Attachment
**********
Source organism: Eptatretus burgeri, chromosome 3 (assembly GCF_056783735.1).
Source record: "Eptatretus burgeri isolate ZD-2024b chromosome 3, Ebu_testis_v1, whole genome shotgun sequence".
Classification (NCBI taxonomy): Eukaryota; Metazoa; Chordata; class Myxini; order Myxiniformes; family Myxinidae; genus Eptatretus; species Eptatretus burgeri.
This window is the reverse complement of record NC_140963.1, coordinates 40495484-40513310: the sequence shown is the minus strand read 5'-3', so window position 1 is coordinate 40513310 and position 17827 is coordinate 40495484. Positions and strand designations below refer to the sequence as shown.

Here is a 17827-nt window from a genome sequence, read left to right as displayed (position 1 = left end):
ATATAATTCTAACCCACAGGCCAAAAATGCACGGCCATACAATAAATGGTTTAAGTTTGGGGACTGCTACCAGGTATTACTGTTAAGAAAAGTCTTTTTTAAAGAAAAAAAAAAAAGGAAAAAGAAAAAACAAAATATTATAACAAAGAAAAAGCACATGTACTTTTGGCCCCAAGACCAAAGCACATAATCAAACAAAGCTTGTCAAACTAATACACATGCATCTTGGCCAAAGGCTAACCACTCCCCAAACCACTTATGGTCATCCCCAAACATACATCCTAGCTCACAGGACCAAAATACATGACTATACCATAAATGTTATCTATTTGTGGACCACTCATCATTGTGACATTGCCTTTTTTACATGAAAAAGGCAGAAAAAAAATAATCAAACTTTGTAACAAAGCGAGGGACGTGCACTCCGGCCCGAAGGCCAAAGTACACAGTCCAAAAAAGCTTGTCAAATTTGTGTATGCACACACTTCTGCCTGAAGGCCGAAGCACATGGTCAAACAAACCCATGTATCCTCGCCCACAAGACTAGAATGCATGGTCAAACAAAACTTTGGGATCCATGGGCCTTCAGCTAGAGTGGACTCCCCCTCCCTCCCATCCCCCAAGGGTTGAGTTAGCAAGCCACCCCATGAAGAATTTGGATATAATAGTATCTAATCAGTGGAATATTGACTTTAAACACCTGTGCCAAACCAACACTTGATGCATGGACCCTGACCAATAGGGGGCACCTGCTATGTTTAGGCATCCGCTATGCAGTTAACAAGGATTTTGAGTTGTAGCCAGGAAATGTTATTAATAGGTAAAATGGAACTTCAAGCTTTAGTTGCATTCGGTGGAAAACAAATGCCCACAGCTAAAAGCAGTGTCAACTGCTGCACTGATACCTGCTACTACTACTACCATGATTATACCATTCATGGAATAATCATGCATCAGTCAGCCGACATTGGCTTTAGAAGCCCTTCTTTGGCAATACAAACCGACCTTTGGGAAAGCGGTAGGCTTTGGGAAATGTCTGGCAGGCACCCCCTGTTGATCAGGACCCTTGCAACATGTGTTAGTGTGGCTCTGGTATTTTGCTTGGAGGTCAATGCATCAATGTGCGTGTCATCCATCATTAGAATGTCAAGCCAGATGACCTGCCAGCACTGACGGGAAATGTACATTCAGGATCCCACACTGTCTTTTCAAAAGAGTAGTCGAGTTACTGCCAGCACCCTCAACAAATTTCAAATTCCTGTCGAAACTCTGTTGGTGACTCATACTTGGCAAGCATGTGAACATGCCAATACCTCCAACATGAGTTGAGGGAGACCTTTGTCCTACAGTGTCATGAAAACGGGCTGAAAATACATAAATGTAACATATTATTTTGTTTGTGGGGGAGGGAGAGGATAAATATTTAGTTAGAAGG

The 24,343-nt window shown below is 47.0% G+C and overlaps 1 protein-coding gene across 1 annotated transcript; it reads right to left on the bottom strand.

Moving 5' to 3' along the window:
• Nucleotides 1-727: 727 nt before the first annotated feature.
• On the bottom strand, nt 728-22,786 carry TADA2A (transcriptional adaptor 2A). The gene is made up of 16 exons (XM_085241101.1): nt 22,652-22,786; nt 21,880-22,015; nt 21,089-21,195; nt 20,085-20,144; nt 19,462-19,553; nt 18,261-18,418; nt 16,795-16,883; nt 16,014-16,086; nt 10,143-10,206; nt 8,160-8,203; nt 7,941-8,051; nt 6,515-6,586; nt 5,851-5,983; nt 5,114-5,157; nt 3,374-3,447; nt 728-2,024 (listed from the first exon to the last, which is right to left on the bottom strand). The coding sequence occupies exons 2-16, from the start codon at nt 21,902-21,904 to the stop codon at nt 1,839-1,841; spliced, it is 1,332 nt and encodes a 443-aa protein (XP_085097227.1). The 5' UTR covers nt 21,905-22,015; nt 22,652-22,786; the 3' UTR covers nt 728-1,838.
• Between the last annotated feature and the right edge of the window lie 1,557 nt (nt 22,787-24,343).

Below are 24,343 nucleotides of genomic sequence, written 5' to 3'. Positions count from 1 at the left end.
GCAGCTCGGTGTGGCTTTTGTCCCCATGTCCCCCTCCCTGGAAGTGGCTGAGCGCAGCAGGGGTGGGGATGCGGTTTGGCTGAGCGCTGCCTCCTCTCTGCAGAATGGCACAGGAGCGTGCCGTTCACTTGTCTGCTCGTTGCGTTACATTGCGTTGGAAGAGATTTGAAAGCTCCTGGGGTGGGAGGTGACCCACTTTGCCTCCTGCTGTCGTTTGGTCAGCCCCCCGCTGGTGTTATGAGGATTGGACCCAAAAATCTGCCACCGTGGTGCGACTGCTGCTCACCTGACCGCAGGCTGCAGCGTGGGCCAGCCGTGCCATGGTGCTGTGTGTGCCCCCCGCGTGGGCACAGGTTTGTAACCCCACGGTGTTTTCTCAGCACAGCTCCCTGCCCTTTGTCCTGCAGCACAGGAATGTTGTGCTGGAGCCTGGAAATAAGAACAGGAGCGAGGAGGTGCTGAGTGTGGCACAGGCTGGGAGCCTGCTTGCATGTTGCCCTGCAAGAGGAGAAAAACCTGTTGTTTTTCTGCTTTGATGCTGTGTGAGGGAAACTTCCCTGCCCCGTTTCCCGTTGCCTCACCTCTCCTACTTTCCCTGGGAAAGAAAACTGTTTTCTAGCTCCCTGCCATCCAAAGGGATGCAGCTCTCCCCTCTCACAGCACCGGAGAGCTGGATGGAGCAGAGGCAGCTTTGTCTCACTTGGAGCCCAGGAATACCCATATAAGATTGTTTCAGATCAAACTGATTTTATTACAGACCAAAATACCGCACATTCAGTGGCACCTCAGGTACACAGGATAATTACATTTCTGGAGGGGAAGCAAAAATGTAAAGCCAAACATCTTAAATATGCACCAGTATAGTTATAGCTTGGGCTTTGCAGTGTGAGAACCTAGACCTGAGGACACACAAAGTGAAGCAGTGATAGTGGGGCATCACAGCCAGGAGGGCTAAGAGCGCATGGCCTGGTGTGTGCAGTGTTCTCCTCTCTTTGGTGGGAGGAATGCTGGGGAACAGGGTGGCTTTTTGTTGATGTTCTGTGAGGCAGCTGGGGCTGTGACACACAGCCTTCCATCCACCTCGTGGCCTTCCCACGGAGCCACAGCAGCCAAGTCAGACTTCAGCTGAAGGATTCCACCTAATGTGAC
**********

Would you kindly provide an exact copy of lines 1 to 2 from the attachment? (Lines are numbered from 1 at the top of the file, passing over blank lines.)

Source organism: Eptatretus burgeri, chromosome 3 (assembly GCF_056783735.1).
Source record: "Eptatretus burgeri isolate ZD-2024b chromosome 3, Ebu_testis_v1, whole genome shotgun sequence".